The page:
From the Blog ...


Protecting Children 

By Jeanette Harder

We all need to be safe. According to Maslow’s hierarchy of needs, safety is even more important than our needs for belonging, esteem, and self-actualization. Safety is second only to having our most basic needs met (e.g., food, water, shelter).

I remember feeling safe as a child during thunderstorms, even tornadoes—as long as my parents were nearby and I had my pillow. I remember feeling safe at church, surrounded by adults and children who cared about me and valued me.

As a young adult in the Netherlands, I remember not feeling safe when the embassy called putting us on high alert for terrorism. Years later, I remember not feeling safe my first night in Nicaragua when I thought bombs were going off overhead (I learned in the morning that it was fireworks) and when I thought men were pounding on the gate to our complex. What are your memories of safety?

We all need to be safe. According to Maslow’s hierarchy of needs, safety is even more important than our needs for belonging, esteem, and self-actualization. Safety is second only to having our most basic needs met (e.g., food, water, shelter).

I remember feeling safe as a child during thunderstorms, even tornadoes—as long as my parents were nearby and I had my pillow. I remember feeling safe at church, surrounded by adults and children who cared about me and valued me.

As a young adult in the Netherlands, I remember not feeling safe when the embassy called putting us on high alert for terrorism. Years later, I remember not feeling safe my first night in Nicaragua when I thought bombs were going off overhead (I learned in the morning that it was fireworks) and when I thought men were pounding on the gate to our complex. What are your memories of safety?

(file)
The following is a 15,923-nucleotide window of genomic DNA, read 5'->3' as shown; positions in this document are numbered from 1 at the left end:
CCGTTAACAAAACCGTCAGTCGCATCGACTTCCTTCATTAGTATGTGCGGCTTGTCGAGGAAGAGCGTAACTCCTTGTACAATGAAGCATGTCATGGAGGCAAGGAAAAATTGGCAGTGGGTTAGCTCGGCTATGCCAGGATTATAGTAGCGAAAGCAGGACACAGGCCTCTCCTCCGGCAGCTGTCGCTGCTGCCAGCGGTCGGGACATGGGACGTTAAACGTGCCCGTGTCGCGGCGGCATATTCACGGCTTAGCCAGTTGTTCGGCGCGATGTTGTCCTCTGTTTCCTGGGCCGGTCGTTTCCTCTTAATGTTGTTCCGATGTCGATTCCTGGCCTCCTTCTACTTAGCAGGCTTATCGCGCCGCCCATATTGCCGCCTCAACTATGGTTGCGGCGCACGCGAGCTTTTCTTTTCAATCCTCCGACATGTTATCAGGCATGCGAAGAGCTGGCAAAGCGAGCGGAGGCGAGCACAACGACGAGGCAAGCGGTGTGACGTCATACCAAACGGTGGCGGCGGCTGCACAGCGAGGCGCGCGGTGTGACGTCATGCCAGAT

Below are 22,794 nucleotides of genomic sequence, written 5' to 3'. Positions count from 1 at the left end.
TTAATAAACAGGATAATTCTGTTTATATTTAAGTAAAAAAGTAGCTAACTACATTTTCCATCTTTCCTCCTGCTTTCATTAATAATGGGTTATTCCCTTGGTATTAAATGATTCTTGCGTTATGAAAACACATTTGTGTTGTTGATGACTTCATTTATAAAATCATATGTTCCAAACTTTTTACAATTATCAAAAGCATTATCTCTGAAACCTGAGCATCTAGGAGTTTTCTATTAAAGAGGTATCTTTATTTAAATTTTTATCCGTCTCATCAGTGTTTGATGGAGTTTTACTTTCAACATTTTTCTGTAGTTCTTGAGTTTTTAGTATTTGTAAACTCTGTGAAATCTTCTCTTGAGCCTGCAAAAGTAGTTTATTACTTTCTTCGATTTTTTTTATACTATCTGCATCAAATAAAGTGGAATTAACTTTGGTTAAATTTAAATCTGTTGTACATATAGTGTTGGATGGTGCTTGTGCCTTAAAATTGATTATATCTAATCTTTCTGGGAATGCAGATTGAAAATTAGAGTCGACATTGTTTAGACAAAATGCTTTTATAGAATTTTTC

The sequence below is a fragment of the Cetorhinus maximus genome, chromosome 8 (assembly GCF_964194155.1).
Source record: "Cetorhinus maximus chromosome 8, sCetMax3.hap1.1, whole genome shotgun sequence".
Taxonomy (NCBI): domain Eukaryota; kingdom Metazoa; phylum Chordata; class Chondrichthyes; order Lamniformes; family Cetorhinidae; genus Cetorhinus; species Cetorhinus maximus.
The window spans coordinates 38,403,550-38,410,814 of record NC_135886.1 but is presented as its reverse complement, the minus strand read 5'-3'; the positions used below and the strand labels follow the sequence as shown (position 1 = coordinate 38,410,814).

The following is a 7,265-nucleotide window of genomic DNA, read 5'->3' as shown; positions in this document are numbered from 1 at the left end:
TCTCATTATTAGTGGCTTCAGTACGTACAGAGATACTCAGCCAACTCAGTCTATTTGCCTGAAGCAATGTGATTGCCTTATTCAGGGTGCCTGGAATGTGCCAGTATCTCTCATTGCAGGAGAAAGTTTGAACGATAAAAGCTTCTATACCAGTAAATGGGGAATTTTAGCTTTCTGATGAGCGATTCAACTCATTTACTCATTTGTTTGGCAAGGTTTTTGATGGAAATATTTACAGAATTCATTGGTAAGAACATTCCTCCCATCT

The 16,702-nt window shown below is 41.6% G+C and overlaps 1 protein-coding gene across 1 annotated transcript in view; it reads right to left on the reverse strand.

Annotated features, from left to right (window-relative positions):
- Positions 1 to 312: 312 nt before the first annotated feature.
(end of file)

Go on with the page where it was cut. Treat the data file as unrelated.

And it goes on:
Similar to security, “safety” can be defined as “protected from harm or other nondesirable outcomes.” We want our organizations to be safe. At a most basic level, this includes following codes, meeting standards, and following policies. But safety isn’t always so straightforward nor is it universal. Safety is subjective, based on personal characteristics like age, gender, and life experiences. What feels safe for one person may not feel safe for another.

When we feel unsafe, we often feel powerless; we may withdraw, or be paralyzed, or fight back. When we feel safe, we can be curious, learn, and grow—attributes that we especially want to foster in our children and youth.

As faith communities, we need to invest time and resources into making children and youth feel safe. It takes intentionality to consider basic childproofing for young children, relational safety for school-age children (e.g., bullying), and child abuse prevention for children and youth of all ages ...

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Dove's Nest's mission is to empower and equip faith communities to keep children and youth safe in their homes, churches, and communities. "Let the children come to me. Don't stop them! For the Kingdom of God belongs to those who are like these children" (Luke 18:16 NLT).